disjoined from it and annexed to the Parish of Carnock. (Barb. Fife, Kin.
and Clack. p. 106.)

A WITCH'S PRAYER. - In the Kirk Session Records of Dunfermline, under date
7th May, 1650, is the following minute-entry of the prayer of Marion
Cunnynghame, a reputed witch, viz.:-

"7th May: This day comperit marion Cunnynghame, who, the last day of April,
1650, gave in a complaint against Janet huton for calling her witche and
banisht theef, whitch complaint was not accepit nor heard, because she did
not consign her money for proving the same.  Bot the sd Jonet huton
appearand the sd day and hearing the caus for wch she was cited, Denyit yt
she callit her a witche, bot affirmit yt the sd marion said over a prayer
ilk nyt quhen she sent to hir bed whitch wes not lawfl, for the whitch she
wes angrie and reproved hir, they being dwelling in one hous; whitch prayer
the sd Jonet being desyrit to repeat it, affirmed yt she had bot a part
yrof, whitch she said over as follows, viz.:- 'Out throw toothe and out
throw tongue, out throw liver and out throw tongue, and out throw halie
harn pan; I drank of this blood instead of wine; thou shalt have mutifire
all thy dayes syne, the bitter and the baneshaw and manie euil yt no man
knowes.' Upon the whitch the said marion being askit, denyit the same
altogidder.  Bot it was affirmed be the sd Jonet, as also be Jon Colyeare,
tailyeor, that some of her nytboors, who hes oftymes heard the sd marion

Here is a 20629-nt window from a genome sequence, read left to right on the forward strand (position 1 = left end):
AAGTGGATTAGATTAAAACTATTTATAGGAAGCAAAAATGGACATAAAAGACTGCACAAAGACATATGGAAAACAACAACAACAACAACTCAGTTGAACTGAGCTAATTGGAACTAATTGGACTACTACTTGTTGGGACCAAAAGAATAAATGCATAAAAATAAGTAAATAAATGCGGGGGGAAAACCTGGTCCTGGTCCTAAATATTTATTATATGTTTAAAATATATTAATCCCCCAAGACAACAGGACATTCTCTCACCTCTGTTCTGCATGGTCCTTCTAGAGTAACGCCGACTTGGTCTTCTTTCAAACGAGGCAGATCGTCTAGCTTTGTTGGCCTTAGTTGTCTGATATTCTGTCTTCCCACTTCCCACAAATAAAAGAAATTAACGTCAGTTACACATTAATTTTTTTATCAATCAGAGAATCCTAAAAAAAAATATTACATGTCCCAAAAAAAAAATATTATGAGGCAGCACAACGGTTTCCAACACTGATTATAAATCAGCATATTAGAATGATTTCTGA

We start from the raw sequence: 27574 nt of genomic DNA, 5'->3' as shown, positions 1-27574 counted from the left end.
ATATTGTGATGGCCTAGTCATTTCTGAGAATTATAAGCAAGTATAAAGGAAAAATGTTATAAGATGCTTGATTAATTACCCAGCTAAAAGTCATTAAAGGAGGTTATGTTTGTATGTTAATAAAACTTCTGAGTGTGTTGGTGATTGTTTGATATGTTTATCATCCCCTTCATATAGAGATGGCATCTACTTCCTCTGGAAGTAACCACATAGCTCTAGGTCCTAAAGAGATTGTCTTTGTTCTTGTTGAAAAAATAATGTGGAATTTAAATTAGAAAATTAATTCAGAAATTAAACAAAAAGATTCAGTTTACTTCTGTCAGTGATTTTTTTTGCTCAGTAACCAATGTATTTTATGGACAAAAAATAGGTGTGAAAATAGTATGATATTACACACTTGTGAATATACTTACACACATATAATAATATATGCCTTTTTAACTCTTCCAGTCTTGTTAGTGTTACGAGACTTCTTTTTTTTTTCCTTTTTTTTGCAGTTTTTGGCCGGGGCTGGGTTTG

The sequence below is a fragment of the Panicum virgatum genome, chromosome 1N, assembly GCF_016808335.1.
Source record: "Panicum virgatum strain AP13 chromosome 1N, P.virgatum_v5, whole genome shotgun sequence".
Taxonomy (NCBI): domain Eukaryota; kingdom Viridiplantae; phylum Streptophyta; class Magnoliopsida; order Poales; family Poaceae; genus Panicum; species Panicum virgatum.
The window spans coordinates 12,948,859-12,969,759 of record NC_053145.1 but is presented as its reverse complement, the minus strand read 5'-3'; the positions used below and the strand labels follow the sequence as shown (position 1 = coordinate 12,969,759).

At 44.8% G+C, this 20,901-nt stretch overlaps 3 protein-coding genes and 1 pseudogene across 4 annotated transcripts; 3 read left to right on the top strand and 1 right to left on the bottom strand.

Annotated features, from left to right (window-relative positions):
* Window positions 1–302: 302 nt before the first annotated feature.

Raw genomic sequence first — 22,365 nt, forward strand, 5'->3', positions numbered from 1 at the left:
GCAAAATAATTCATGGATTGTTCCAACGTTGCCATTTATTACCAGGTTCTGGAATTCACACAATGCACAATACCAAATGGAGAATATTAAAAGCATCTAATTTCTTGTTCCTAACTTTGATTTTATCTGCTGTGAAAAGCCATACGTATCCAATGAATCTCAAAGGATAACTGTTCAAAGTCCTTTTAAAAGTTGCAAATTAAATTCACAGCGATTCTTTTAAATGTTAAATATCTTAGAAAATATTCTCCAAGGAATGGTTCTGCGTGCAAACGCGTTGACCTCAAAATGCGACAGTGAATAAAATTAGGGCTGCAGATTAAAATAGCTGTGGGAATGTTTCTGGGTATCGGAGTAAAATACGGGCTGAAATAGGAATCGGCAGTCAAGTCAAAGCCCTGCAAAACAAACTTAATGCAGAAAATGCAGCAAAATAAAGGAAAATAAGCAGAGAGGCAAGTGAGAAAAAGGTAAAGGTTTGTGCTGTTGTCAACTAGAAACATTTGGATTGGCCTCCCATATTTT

say ouer the same, can testifie yr of as well as she.  Therefore it was
referrit to the sd Jon or anie uythers of the session to try the same, and
to get a copie yr off fra them against this day, At whitch tyme the sd
marion was ordaint to be present also: This day, 7 of May, 1650, Dauid
Lindsay of Cavill gave in a copie of ye sd marion Cunnynghame's prayer,
repeated and said ouer to him be herself, as follows:- 'The day is fryday,
I shall fast quhill I may; to hear the knell of christ his bell, the lord
god on his chappell stood, and his 12 apostles good.  In came Drightine
dear lord of Almightine; say man or Ladie sweet st. marie, qt is yon fire,
so light, so bright, so far furthe fra me; It is my dear sone Jesus, he is
naild to the tre; he is naild weill, for he is naild throw wynegare, throw
toothe and throw tongue, throw hail harn pan.' Upon the whitch the sd
marion being posed, confest and also repeated the said prayer before the
Session; the qlk day the sd Jon Colyeare gave in ane uthir copie, whitch
agreeing word by word with that whitch was repeated by Jonet hutton, and
whitch then the sd marion denyit altogedder.  Now, she being posed yrupon,
she confest this following, viz.:- 'Out throw toothe and out throw tongue,
out throw liver and out throw tongue, and out throw the halie harn pan;'
but denyit, be the death she must go to, thir words following:- 'I drank of
this blood instead of wyne; thou shalt have mutifire all thy days syne; the
bitter and the baneshaw, and manie evil yt na man knawes."

After other "posings" and "takings" before the Presbytery, she was, until
further findings, suspended from the communion of the Kirk.  It is
lamentable to find such serious trifling in 1650.

PROVOST OF DUNFERMLINE. - James Reid elected Provost. (Bur. Records.)

NEW CHURCH TOKENS. - "28th May; This day it is ordaint that yr be new
tokens made with a new stamp, and having the present zeir of god, '1650,'
on the one side, and 'D.F.' on the other side.  June 25th: Item, peyit for
ane stane and allevin pund weight of lead, to be tokens, at 3s. the pund
(3d.); that is, 3lib. 12s.  Item, allowit to Thomas Couper for making the
calmes and castin the tokens, and bygane zeirs, and rent awand him to the
poor."  (Dunf. Kirk Ses. Rec.)  The writer has two of these early tokens of
the Kirk of Dunfermline, in his possession.  They are of lead, about 5/8 of
an inch in diameter and 1-16th thick, with the large capital letters,